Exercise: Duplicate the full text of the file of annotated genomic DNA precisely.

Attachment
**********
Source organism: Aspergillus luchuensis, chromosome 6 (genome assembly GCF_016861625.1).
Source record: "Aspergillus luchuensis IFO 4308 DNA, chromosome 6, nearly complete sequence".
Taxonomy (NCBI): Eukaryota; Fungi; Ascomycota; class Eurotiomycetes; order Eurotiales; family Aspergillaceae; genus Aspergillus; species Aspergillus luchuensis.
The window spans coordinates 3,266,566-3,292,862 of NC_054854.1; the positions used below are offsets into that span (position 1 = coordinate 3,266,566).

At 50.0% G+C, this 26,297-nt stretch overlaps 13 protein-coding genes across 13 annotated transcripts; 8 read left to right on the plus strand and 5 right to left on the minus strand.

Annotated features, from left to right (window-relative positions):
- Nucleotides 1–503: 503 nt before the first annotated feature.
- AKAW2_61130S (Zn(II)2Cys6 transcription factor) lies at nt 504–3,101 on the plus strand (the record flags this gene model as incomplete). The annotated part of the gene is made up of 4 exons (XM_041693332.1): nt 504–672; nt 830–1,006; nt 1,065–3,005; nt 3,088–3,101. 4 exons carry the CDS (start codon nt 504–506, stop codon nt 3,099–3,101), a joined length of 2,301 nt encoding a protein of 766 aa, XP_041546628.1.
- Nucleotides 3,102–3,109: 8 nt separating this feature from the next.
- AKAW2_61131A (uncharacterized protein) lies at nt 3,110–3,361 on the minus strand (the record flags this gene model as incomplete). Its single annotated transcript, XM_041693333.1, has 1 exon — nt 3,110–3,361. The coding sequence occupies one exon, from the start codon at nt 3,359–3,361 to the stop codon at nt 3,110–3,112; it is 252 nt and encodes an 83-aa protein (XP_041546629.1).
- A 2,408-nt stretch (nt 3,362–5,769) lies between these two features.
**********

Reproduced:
Source organism: Aspergillus luchuensis, chromosome 6 (genome assembly GCF_016861625.1).
Source record: "Aspergillus luchuensis IFO 4308 DNA, chromosome 6, nearly complete sequence".
Taxonomy (NCBI): Eukaryota; Fungi; Ascomycota; class Eurotiomycetes; order Eurotiales; family Aspergillaceae; genus Aspergillus; species Aspergillus luchuensis.
The window spans coordinates 3,266,566-3,292,862 of NC_054854.1; the positions used below are offsets into that span (position 1 = coordinate 3,266,566).

At 50.0% G+C, this 26,297-nt stretch overlaps 13 protein-coding genes across 13 annotated transcripts; 8 read left to right on the plus strand and 5 right to left on the minus strand.

Annotated features, from left to right (window-relative positions):
- Nucleotides 1–503: 503 nt before the first annotated feature.
- AKAW2_61130S (Zn(II)2Cys6 transcription factor) lies at nt 504–3,101 on the plus strand (the record flags this gene model as incomplete). The annotated part of the gene is made up of 4 exons (XM_041693332.1): nt 504–672; nt 830–1,006; nt 1,065–3,005; nt 3,088–3,101. 4 exons carry the CDS (start codon nt 504–506, stop codon nt 3,099–3,101), a joined length of 2,301 nt encoding a protein of 766 aa, XP_041546628.1.
- Nucleotides 3,102–3,109: 8 nt separating this feature from the next.
- AKAW2_61131A (uncharacterized protein) lies at nt 3,110–3,361 on the minus strand (the record flags this gene model as incomplete). Its single annotated transcript, XM_041693333.1, has 1 exon — nt 3,110–3,361. The coding sequence occupies one exon, from the start codon at nt 3,359–3,361 to the stop codon at nt 3,110–3,112; it is 252 nt and encodes an 83-aa protein (XP_041546629.1).
- A 2,408-nt stretch (nt 3,362–5,769) lies between these two features.